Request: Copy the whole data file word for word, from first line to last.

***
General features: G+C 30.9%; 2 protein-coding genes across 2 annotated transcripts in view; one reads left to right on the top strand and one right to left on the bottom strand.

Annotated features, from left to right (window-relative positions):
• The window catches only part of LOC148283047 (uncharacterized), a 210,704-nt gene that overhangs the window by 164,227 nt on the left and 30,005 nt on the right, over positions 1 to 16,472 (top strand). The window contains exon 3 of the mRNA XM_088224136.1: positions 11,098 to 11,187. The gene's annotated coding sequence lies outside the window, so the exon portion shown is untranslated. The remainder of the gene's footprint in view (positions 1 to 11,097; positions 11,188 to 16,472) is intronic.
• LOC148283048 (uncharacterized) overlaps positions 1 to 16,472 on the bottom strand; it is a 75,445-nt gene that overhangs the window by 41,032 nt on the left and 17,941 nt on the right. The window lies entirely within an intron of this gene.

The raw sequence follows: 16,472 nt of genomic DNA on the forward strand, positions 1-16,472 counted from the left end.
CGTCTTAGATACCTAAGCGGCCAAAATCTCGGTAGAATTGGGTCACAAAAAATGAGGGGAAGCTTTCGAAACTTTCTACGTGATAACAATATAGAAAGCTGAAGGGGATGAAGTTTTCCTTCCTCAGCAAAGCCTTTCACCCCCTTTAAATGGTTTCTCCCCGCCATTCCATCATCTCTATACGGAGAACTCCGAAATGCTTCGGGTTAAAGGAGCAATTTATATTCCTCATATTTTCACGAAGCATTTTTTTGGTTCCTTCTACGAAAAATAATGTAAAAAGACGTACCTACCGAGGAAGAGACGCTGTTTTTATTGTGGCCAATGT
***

General features: G+C 30.9%; 2 protein-coding genes across 2 annotated transcripts in view; one reads left to right on the top strand and one right to left on the bottom strand.

Annotated features, from left to right (window-relative positions):
• The window catches only part of LOC148283047 (uncharacterized), a 210,704-nt gene that overhangs the window by 164,227 nt on the left and 30,005 nt on the right, over positions 1 to 16,472 (top strand). The window contains exon 3 of the mRNA XM_088224136.1: positions 11,098 to 11,187. The gene's annotated coding sequence lies outside the window, so the exon portion shown is untranslated. The remainder of the gene's footprint in view (positions 1 to 11,097; positions 11,188 to 16,472) is intronic.
• LOC148283048 (uncharacterized) overlaps positions 1 to 16,472 on the bottom strand; it is a 75,445-nt gene that overhangs the window by 41,032 nt on the left and 17,941 nt on the right. The window lies entirely within an intron of this gene.

The raw sequence follows: 16,472 nt of genomic DNA on the forward strand, positions 1-16,472 counted from the left end.
CGTCTTAGATACCTAAGCGGCCAAAATCTCGGTAGAATTGGGTCACAAAAAATGAGGGGAAGCTTTCGAAACTTTCTACGTGATAACAATATAGAAAGCTGAAGGGGATGAAGTTTTCCTTCCTCAGCAAAGCCTTTCACCCCCTTTAAATGGTTTCTCCCCGCCATTCCATCATCTCTATACGGAGAACTCCGAAATGCTTCGGGTTAAAGGAGCAATTTATATTCCTCATATTTTCACGAAGCATTTTTTTGGTTCCTTCTACGAAAAATAATGTAAAAAGACGTACCTACCGAGGAAGAGACGCTGTTTTTATTGTGGCCAATGT